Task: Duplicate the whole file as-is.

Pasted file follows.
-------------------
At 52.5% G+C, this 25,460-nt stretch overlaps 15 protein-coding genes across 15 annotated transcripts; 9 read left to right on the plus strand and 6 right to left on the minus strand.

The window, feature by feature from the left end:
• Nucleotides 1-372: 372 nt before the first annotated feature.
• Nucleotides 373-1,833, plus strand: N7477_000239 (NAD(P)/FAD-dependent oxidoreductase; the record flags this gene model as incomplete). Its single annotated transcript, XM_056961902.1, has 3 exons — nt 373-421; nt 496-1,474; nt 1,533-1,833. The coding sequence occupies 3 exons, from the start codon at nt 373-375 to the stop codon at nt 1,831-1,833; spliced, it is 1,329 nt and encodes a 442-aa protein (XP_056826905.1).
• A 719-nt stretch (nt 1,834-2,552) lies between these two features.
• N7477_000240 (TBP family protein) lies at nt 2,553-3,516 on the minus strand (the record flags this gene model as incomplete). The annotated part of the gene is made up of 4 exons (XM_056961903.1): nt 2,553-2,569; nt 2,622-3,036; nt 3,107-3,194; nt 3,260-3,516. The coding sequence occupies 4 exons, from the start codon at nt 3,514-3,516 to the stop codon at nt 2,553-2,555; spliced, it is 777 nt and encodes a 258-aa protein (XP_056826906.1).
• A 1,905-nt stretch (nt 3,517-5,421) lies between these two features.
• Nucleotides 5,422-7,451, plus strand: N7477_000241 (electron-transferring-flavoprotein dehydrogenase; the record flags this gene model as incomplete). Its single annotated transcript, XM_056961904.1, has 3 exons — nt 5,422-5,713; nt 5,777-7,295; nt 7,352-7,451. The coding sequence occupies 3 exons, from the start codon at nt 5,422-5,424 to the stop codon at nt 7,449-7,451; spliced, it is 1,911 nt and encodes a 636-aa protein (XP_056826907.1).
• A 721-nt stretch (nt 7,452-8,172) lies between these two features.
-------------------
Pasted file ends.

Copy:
At 52.5% G+C, this 25,460-nt stretch overlaps 15 protein-coding genes across 15 annotated transcripts; 9 read left to right on the plus strand and 6 right to left on the minus strand.

The window, feature by feature from the left end:
• Nucleotides 1-372: 372 nt before the first annotated feature.
• Nucleotides 373-1,833, plus strand: N7477_000239 (NAD(P)/FAD-dependent oxidoreductase; the record flags this gene model as incomplete). Its single annotated transcript, XM_056961902.1, has 3 exons — nt 373-421; nt 496-1,474; nt 1,533-1,833. The coding sequence occupies 3 exons, from the start codon at nt 373-375 to the stop codon at nt 1,831-1,833; spliced, it is 1,329 nt and encodes a 442-aa protein (XP_056826905.1).
• A 719-nt stretch (nt 1,834-2,552) lies between these two features.
• N7477_000240 (TBP family protein) lies at nt 2,553-3,516 on the minus strand (the record flags this gene model as incomplete). The annotated part of the gene is made up of 4 exons (XM_056961903.1): nt 2,553-2,569; nt 2,622-3,036; nt 3,107-3,194; nt 3,260-3,516. The coding sequence occupies 4 exons, from the start codon at nt 3,514-3,516 to the stop codon at nt 2,553-2,555; spliced, it is 777 nt and encodes a 258-aa protein (XP_056826906.1).
• A 1,905-nt stretch (nt 3,517-5,421) lies between these two features.
• Nucleotides 5,422-7,451, plus strand: N7477_000241 (electron-transferring-flavoprotein dehydrogenase; the record flags this gene model as incomplete). Its single annotated transcript, XM_056961904.1, has 3 exons — nt 5,422-5,713; nt 5,777-7,295; nt 7,352-7,451. The coding sequence occupies 3 exons, from the start codon at nt 5,422-5,424 to the stop codon at nt 7,449-7,451; spliced, it is 1,911 nt and encodes a 636-aa protein (XP_056826907.1).
• A 721-nt stretch (nt 7,452-8,172) lies between these two features.